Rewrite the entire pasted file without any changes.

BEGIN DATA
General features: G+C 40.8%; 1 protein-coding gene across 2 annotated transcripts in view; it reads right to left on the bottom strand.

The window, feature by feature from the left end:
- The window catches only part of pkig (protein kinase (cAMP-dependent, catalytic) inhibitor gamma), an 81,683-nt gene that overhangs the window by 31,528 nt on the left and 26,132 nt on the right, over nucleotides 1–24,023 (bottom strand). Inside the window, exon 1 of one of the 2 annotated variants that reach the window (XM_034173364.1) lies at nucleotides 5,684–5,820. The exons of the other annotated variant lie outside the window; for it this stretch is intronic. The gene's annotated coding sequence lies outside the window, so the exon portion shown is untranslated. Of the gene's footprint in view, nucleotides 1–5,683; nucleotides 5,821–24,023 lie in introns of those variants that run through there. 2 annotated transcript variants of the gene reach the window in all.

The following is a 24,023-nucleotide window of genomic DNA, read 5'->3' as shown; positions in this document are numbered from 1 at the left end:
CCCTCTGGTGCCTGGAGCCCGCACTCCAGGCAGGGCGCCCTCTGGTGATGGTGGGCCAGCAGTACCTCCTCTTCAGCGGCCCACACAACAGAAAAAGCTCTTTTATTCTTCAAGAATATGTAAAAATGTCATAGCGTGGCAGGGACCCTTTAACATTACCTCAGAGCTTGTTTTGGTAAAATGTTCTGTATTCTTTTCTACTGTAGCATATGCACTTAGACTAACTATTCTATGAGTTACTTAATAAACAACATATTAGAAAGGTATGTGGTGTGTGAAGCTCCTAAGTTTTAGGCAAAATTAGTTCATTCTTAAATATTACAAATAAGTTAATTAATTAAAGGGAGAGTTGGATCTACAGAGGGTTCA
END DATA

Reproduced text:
General features: G+C 40.8%; 1 protein-coding gene across 2 annotated transcripts in view; it reads right to left on the bottom strand.

The window, feature by feature from the left end:
- The window catches only part of pkig (protein kinase (cAMP-dependent, catalytic) inhibitor gamma), an 81,683-nt gene that overhangs the window by 31,528 nt on the left and 26,132 nt on the right, over nucleotides 1–24,023 (bottom strand). Inside the window, exon 1 of one of the 2 annotated variants that reach the window (XM_034173364.1) lies at nucleotides 5,684–5,820. The exons of the other annotated variant lie outside the window; for it this stretch is intronic. The gene's annotated coding sequence lies outside the window, so the exon portion shown is untranslated. Of the gene's footprint in view, nucleotides 1–5,683; nucleotides 5,821–24,023 lie in introns of those variants that run through there. 2 annotated transcript variants of the gene reach the window in all.

The following is a 24,023-nucleotide window of genomic DNA, read 5'->3' as shown; positions in this document are numbered from 1 at the left end:
CCCTCTGGTGCCTGGAGCCCGCACTCCAGGCAGGGCGCCCTCTGGTGATGGTGGGCCAGCAGTACCTCCTCTTCAGCGGCCCACACAACAGAAAAAGCTCTTTTATTCTTCAAGAATATGTAAAAATGTCATAGCGTGGCAGGGACCCTTTAACATTACCTCAGAGCTTGTTTTGGTAAAATGTTCTGTATTCTTTTCTACTGTAGCATATGCACTTAGACTAACTATTCTATGAGTTACTTAATAAACAACATATTAGAAAGGTATGTGGTGTGTGAAGCTCCTAAGTTTTAGGCAAAATTAGTTCATTCTTAAATATTACAAATAAGTTAATTAATTAAAGGGAGAGTTGGATCTACAGAGGGTTCA